PVC Fittings Online specializes in CPVC Piping products. CPVC (chlorinated polyvinyl chloride) is similar to PVC in terms of molded products, etc. The difference comes in the temperature ratings. CPVC can handle higher temperature liquids and is typically used in hot water applications. CPVC is rated at 200 degrees F.

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Frequently Asked Questions about CPVC

Q. Why would people use CPVC instead of copper?
A. CPVC is a great alternative to copper piping for home plumbing because of its price, ease of installation, and chemical resistance. It is much less expensive than copper materials. CPVC is also easier to install than metal pipe, with no welding required. Finally, CPVC has a huge range of chemical resistances that make it comparable to copper tubing.

Q. What is the difference between PVC and CPVC?
A. These two materials share the acronym for “polyvinyl chloride,” but CPVC undergoes an extra chlorination process during manufacture that gives it a higher heat tolerance. Their sizing systems are often a difference as well, with a large amount of CPVC being made in copper tube size (CTS).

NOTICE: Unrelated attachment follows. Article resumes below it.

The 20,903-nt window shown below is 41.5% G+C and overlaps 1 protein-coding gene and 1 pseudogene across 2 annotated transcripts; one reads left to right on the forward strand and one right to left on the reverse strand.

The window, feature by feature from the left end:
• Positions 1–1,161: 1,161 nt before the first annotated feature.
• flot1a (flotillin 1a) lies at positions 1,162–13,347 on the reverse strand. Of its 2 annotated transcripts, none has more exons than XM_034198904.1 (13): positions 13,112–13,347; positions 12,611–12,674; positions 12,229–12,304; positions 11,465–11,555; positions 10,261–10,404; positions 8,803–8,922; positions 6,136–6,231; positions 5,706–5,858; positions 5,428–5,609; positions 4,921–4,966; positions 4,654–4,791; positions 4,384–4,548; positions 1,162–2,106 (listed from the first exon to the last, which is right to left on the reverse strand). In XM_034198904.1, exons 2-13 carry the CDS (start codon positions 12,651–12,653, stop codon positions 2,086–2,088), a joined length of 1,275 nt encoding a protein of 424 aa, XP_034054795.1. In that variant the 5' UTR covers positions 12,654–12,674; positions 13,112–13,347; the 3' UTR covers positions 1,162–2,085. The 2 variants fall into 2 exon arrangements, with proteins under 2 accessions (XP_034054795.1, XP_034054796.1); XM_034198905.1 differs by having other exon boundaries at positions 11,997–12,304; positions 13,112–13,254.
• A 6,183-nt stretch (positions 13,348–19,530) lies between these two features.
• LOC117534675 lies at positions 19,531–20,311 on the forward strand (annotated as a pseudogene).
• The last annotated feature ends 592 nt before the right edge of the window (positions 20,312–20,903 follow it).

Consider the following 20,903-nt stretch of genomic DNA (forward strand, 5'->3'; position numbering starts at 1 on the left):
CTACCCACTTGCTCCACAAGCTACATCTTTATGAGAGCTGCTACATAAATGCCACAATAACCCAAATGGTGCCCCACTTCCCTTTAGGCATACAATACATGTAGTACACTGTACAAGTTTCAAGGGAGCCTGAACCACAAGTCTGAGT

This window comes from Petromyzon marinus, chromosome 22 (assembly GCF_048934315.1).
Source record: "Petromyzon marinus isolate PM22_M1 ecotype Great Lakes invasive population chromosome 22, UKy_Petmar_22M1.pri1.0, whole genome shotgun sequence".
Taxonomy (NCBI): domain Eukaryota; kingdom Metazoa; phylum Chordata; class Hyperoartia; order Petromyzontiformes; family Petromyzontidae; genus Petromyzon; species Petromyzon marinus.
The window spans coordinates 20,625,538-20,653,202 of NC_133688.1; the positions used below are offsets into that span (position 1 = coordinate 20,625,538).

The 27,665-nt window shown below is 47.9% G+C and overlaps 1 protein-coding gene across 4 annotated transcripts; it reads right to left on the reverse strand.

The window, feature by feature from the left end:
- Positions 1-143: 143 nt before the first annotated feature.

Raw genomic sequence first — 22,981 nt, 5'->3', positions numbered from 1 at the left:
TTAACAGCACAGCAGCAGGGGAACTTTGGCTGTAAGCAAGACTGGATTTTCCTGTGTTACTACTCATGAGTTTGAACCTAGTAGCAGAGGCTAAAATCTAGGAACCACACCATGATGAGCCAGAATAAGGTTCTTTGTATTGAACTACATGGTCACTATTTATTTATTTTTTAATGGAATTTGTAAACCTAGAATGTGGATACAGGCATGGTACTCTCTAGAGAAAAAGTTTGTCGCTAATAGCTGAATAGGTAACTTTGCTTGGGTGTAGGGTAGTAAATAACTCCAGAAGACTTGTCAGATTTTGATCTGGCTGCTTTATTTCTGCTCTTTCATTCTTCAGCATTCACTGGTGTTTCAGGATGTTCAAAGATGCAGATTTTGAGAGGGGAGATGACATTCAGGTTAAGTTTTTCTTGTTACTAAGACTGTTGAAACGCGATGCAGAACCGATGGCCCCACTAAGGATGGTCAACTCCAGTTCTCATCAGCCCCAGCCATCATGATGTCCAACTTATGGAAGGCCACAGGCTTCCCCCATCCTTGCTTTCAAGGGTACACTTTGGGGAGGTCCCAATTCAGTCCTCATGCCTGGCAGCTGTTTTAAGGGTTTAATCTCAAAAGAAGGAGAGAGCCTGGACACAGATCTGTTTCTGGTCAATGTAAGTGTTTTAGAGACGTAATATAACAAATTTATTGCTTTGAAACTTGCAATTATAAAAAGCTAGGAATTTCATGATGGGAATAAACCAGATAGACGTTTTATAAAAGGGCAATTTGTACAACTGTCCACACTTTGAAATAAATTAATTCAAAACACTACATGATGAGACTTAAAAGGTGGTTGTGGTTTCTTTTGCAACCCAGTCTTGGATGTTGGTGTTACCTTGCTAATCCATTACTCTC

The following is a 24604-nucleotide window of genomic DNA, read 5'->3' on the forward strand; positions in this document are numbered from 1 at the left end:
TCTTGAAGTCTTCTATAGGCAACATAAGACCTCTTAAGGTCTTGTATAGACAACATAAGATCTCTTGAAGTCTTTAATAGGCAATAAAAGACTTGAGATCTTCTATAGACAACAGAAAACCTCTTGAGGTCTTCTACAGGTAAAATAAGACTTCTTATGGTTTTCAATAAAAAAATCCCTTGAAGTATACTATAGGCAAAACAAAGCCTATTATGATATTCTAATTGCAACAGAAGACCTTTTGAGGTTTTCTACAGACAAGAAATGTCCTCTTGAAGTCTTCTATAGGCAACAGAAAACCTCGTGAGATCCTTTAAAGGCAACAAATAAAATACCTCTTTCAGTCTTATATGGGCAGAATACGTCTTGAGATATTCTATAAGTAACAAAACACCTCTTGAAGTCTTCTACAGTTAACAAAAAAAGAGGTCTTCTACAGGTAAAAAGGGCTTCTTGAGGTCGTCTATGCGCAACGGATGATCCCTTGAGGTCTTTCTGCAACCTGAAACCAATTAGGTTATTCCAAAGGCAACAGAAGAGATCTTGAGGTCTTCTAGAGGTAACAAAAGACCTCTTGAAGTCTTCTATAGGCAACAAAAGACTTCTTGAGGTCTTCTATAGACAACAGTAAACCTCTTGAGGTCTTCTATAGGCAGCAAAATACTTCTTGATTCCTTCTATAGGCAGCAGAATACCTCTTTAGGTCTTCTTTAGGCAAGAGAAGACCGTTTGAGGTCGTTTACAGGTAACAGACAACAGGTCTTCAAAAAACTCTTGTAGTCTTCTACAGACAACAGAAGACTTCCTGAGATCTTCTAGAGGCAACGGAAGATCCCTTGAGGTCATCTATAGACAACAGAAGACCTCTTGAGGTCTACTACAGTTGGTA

Q. What is the highest temperature CPVC can handle?
A. CPVC is rated for temperatures up to 180°F (92°C) with or without pressure. This property allows CPVC to be used for a range of high temperature applications with water and many chemicals.

Q. What is CPVC pipe usually used for?
A. The most common CPVC application is water lines in homes. It is an inexpensive alternative to copper piping and has many comparable properties, making it a great choice for homebuilders who want to save time and money while still getting great results.

Q. Is CPVC recyclable?
A. It is a common misconception that CPVC is a completely un-recyclable material. This is due to the fact that it cannot be simply melted down like many other plastics. When burned, all PVC plastics release corrosive hydrochloric gas, so that is not the proper way to recycle it. Used CPVC can become new source material by undergoing mechanical recycling. It can also be broken down to a molecular level through chemical recycling.


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